ITD nears completion of fish-friendly project in D-3
A culvert 11 miles east of Lowman on Idaho 21 in Boise County was identified by the U.S. Forest Service as a physical barrier that inhibited access by fish and other aquatic species to Five Mile Creek on the upstream side of the culvert.
Replace the 300-foot, 72-inch culvert with a 125-foot wide pre-stressed concrete girder bridge, opening up the entire Five Mile Creek watershed for use.
So in mid-June a $1.2 million Forest Service-funded project began with ITD oversight and construction. The impeding culvert at that location has been removed and replaced with a short-span bridge that also has the side benefit of providing wildlife in the area safe passage under the bridge.
The stream has been rehabilitated and re-routed. All stream work on the project is complete, and crews are backfilling around the new bridge and paving approaches and curb this week. The fish-passage project is scheduled to wrap up by early December. Crews will return in the spring to complete seeding, paving and roadway approaches, and other minor work.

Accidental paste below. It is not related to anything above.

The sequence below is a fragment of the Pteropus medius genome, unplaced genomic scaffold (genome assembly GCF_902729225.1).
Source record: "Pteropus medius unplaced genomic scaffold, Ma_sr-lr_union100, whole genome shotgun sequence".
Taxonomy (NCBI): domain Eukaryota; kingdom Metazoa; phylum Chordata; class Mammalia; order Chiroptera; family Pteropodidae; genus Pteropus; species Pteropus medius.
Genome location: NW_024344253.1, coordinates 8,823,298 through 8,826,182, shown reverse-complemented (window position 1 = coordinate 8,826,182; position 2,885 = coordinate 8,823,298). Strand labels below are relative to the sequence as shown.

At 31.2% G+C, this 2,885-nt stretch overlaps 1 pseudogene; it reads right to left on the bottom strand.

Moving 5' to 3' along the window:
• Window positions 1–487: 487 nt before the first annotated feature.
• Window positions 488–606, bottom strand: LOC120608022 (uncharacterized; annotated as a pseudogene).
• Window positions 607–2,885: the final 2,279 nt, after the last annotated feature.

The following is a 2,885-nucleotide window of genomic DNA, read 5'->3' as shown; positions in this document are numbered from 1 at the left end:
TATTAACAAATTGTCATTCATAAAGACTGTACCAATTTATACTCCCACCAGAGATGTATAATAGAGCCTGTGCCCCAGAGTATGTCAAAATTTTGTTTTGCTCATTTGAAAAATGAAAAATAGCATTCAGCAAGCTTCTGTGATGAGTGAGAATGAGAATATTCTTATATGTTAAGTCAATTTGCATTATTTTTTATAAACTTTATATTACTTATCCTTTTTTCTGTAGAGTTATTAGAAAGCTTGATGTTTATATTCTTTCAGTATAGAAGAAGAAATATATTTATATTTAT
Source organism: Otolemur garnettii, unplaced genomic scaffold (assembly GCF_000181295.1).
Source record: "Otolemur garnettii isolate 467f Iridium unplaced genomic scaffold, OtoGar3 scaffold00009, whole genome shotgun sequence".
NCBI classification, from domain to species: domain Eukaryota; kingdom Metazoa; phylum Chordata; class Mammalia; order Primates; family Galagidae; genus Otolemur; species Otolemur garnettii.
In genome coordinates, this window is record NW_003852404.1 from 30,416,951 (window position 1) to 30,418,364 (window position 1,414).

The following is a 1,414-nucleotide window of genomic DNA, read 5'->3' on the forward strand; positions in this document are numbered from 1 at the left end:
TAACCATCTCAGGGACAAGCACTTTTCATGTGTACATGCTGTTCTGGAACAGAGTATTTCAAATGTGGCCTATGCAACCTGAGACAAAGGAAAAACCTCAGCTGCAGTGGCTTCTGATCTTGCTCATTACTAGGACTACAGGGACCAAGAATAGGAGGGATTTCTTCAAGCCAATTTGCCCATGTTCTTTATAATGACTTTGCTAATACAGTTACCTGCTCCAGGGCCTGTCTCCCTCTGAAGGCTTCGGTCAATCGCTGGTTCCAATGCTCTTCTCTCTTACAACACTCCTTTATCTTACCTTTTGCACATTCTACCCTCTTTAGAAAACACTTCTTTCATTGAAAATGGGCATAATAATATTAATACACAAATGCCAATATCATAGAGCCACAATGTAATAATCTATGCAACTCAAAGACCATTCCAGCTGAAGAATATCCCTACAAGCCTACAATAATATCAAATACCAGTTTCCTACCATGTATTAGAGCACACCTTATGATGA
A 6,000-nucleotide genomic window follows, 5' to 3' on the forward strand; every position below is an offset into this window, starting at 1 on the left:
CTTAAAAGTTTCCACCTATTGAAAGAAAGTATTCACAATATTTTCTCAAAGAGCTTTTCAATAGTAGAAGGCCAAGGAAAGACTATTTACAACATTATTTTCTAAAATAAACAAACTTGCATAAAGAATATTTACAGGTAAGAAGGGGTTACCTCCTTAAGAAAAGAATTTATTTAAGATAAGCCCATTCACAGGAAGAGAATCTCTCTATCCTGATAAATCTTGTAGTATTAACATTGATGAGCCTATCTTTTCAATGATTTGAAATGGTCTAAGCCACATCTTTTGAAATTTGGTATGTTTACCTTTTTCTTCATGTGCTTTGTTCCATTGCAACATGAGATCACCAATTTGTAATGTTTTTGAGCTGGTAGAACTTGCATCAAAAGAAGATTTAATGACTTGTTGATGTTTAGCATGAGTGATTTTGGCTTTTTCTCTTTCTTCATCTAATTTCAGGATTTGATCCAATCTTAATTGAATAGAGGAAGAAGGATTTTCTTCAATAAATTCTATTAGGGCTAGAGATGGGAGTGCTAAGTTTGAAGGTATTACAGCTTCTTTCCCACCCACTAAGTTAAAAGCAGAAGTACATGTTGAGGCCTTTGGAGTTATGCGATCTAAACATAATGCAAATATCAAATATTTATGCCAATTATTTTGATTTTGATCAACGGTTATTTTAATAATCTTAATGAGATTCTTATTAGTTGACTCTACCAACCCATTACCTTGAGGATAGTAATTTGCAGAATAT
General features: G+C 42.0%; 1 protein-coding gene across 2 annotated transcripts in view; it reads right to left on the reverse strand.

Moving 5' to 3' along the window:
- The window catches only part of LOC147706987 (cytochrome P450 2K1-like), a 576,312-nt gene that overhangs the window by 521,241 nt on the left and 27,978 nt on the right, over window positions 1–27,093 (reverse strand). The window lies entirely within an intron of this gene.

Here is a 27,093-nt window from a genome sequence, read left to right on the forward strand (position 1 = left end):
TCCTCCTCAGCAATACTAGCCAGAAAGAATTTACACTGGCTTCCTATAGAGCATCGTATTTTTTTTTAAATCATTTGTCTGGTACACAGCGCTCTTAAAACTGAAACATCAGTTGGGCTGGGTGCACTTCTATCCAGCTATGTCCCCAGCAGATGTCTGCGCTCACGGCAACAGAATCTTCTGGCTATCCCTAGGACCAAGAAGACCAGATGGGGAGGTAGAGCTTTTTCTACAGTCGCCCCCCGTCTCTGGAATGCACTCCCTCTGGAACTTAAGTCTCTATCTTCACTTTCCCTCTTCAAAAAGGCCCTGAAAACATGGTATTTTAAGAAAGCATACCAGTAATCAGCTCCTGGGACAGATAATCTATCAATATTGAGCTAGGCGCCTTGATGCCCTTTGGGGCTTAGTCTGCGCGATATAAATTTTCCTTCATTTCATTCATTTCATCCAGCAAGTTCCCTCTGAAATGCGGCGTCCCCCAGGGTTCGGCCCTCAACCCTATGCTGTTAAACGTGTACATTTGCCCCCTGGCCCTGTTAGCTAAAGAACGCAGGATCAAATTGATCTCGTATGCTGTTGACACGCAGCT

“The culvert had long been a barrier, and now that it's gone there is a wider range of habitat for the aquatic species, which contributes to the overall heath of the environment and the species that use it,” said ITD District 3 Environmental Planner Greg Vitley.
“It particularly benefits bull trout, a threatened and protected species that has lost habitat and the elements that contribute to its health due to past land use, management and natural disasters.”
Vitley said “Fish barriers are one of the contributing elements that have degraded bull trout habitat connectivity, which in turn has eliminated access to critical spawning and rearing habitat, limiting the reproduction of the species. Removing the culvert is a step in the right direction not only for bull trout but for other aquatic species that could inhabit the upstream area as well.“
Scott Rudel, D-3 Environmental Planner/Biologist said the project “re-established the physical and biological connectivity of Five Mile Creek and the South Fork of the Payette River (upstream and downstream) where the road crosses over Five Mile Creek.”
“The bridge completely spans the Five Mile Creek channel and allows unrestricted water flow, thereby permitting the passage of fish, aquatic resources, and the transfer of river-bed material, sediment, and debris through an open-bottomed, free-flowing stream that did not exist before.”